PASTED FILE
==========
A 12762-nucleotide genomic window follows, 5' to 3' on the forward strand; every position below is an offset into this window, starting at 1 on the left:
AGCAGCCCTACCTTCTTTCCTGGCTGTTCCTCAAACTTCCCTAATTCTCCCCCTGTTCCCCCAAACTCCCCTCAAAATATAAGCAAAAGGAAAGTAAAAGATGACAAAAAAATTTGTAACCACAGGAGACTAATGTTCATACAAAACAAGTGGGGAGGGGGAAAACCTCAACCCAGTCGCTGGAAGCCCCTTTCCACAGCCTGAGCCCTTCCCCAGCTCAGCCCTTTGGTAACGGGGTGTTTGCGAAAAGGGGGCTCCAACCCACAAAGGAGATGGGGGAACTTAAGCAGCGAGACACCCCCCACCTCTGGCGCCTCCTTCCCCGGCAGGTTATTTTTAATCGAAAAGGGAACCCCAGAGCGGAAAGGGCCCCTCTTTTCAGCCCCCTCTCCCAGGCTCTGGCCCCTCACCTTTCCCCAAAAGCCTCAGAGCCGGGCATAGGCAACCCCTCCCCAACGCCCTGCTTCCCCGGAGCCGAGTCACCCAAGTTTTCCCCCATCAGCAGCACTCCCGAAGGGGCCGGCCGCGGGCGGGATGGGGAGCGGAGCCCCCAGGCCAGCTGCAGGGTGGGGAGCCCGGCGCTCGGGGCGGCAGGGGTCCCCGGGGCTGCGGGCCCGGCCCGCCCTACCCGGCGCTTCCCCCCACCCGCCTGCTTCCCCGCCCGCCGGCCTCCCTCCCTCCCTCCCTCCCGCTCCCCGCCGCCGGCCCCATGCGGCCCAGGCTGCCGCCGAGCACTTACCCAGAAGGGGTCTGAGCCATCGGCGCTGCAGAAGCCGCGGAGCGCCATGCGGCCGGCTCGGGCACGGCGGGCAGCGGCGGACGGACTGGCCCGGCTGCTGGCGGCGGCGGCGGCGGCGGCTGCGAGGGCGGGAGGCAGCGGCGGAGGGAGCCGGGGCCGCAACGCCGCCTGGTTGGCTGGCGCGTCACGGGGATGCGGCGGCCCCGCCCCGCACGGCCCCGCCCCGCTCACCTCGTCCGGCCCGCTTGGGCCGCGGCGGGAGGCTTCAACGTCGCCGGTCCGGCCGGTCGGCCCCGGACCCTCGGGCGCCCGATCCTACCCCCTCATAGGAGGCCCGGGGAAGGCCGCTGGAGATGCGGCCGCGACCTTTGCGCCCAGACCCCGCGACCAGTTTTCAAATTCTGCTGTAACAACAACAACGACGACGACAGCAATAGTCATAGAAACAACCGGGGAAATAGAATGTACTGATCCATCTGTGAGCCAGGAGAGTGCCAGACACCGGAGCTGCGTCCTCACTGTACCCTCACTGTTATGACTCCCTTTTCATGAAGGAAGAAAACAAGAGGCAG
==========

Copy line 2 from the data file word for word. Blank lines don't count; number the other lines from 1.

AGCAGCCCTACCTTCTTTCCTGGCTGTTCCTCAAACTTCCCTAATTCTCCCCCTGTTCCCCCAAACTCCCCTCAAAATATAAGCAAAAGGAAAGTAAAAGATGACAAAAAAATTTGTAACCACAGGAGACTAATGTTCATACAAAACAAGTGGGGAGGGGGAAAACCTCAACCCAGTCGCTGGAAGCCCCTTTCCACAGCCTGAGCCCTTCCCCAGCTCAGCCCTTTGGTAACGGGGTGTTTGCGAAAAGGGGGCTCCAACCCACAAAGGAGATGGGGGAACTTAAGCAGCGAGACACCCCCCACCTCTGGCGCCTCCTTCCCCGGCAGGTTATTTTTAATCGAAAAGGGAACCCCAGAGCGGAAAGGGCCCCTCTTTTCAGCCCCCTCTCCCAGGCTCTGGCCCCTCACCTTTCCCCAAAAGCCTCAGAGCCGGGCATAGGCAACCCCTCCCCAACGCCCTGCTTCCCCGGAGCCGAGTCACCCAAGTTTTCCCCCATCAGCAGCACTCCCGAAGGGGCCGGCCGCGGGCGGGATGGGGAGCGGAGCCCCCAGGCCAGCTGCAGGGTGGGGAGCCCGGCGCTCGGGGCGGCAGGGGTCCCCGGGGCTGCGGGCCCGGCCCGCCCTACCCGGCGCTTCCCCCCACCCGCCTGCTTCCCCGCCCGCCGGCCTCCCTCCCTCCCTCCCTCCCGCTCCCCGCCGCCGGCCCCATGCGGCCCAGGCTGCCGCCGAGCACTTACCCAGAAGGGGTCTGAGCCATCGGCGCTGCAGAAGCCGCGGAGCGCCATGCGGCCGGCTCGGGCACGGCGGGCAGCGGCGGACGGACTGGCCCGGCTGCTGGCGGCGGCGGCGGCGGCGGCTGCGAGGGCGGGAGGCAGCGGCGGAGGGAGCCGGGGCCGCAACGCCGCCTGGTTGGCTGGCGCGTCACGGGGATGCGGCGGCCCCGCCCCGCACGGCCCCGCCCCGCTCACCTCGTCCGGCCCGCTTGGGCCGCGGCGGGAGGCTTCAACGTCGCCGGTCCGGCCGGTCGGCCCCGGACCCTCGGGCGCCCGATCCTACCCCCTCATAGGAGGCCCGGGGAAGGCCGCTGGAGATGCGGCCGCGACCTTTGCGCCCAGACCCCGCGACCAGTTTTCAAATTCTGCTGTAACAACAACAACGACGACGACAGCAATAGTCATAGAAACAACCGGGGAAATAGAATGTACTGATCCATCTGTGAGCCAGGAGAGTGCCAGACACCGGAGCTGCGTCCTCACTGTACCCTCACTGTTATGACTCCCTTTTCATGAAGGAAGAAAACAAGAGGCAG